With the recent financial crisis helping to push board accountability into the spotlight, Lucy P. Marcus, professor of leadership and governance at IE Business School in Madrid, is urging companies to be more open to non-traditional candidates for their boards.
There have been many studies showing women’s disproportionately low participation in entrepreneurship and their poor access to capital and networks, but a report published this week is the first to give a comprehensive picture of the state of female entrepreneurship worldwide.
Some say the best way to help a woman rise up the corporate ranks is to pair her with a seasoned mentor who will bestow his knowledge and share his hard-earned experience with her. But Beth Brooke, global vice-chairwoman of public policy at Ernst & Young, doesn’t buy it.
A new study shows that diversity has flatlined in America’s largest companies.
Catalyst, a US-based think-tank, tracks the composition of supervisory boards, executive teams and high earners in Fortune 500 companies to give an annual snapshot of diversity progress in some of the world’s largest and best-known organisations.
Alyse Nelson is the president and chief executive of Vital Voices, a Washington, DC-based group that trains female civic and business leaders in emerging economies.
A recent study by Washington-based Corporate Women Directors International shows the impact of quotas on increasing the diversity of company boards in Europe.
Most of us have seen the pop-art cartoon before, either on a refrigerator magnet or a T-shirt. It’s a Roy Lichtenstein spoof of a woman smacking her forehead and saying: “Oh my God! I forgot to have children!” A tear drips from one corner of her eye.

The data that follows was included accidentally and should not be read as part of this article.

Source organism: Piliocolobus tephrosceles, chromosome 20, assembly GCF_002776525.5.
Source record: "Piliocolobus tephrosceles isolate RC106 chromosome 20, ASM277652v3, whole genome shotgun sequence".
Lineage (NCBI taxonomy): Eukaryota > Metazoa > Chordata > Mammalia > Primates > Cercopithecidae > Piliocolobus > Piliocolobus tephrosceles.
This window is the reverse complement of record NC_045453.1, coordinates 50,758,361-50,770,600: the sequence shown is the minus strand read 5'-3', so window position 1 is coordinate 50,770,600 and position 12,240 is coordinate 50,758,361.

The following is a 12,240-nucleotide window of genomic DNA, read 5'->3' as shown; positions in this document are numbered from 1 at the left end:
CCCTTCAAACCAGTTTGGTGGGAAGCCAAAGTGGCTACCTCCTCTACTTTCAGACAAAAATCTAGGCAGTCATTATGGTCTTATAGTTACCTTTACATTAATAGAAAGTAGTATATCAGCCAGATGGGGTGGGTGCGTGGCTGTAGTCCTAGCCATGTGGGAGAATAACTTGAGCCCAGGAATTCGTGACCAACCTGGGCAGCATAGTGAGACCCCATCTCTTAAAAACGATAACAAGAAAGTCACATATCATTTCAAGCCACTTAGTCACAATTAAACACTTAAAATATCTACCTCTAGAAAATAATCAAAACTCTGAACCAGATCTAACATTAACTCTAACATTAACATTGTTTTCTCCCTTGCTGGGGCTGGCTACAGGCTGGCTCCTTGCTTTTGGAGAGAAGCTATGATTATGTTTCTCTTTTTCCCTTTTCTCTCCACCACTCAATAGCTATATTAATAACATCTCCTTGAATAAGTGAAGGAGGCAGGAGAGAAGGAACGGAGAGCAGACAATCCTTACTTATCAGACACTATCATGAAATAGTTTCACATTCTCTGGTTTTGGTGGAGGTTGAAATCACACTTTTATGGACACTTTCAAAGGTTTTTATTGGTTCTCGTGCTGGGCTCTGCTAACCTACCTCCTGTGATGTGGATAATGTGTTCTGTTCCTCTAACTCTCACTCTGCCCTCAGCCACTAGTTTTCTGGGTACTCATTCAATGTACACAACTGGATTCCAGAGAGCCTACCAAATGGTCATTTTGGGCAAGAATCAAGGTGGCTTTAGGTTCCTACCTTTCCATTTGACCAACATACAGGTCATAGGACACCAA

Had her family circumstances been different, Monique Leroux might have been a concert pianist. Instead, she is the first woman to be elected chairwoman, president and chief executive of Desjardins Group, Canada’s largest – and the world’s sixth largest – credit union, or co-operative financial group.
In the Women at the Top blog, we dedicate a lot of electronic ink to the reasons for the lack of female representation in upper management and executive positions: a dearth of women role models, too few companies with family-friendly policies, straight-up discrimination – to name just a few. But one reason we’ve hardly touched on is the healthy male ego and the obstacle that it poses to women trying to get ahead.
US-based membership organisation Women Corporate Directors (WCD) yesterday announced the winners of its 2012 WCD Awards.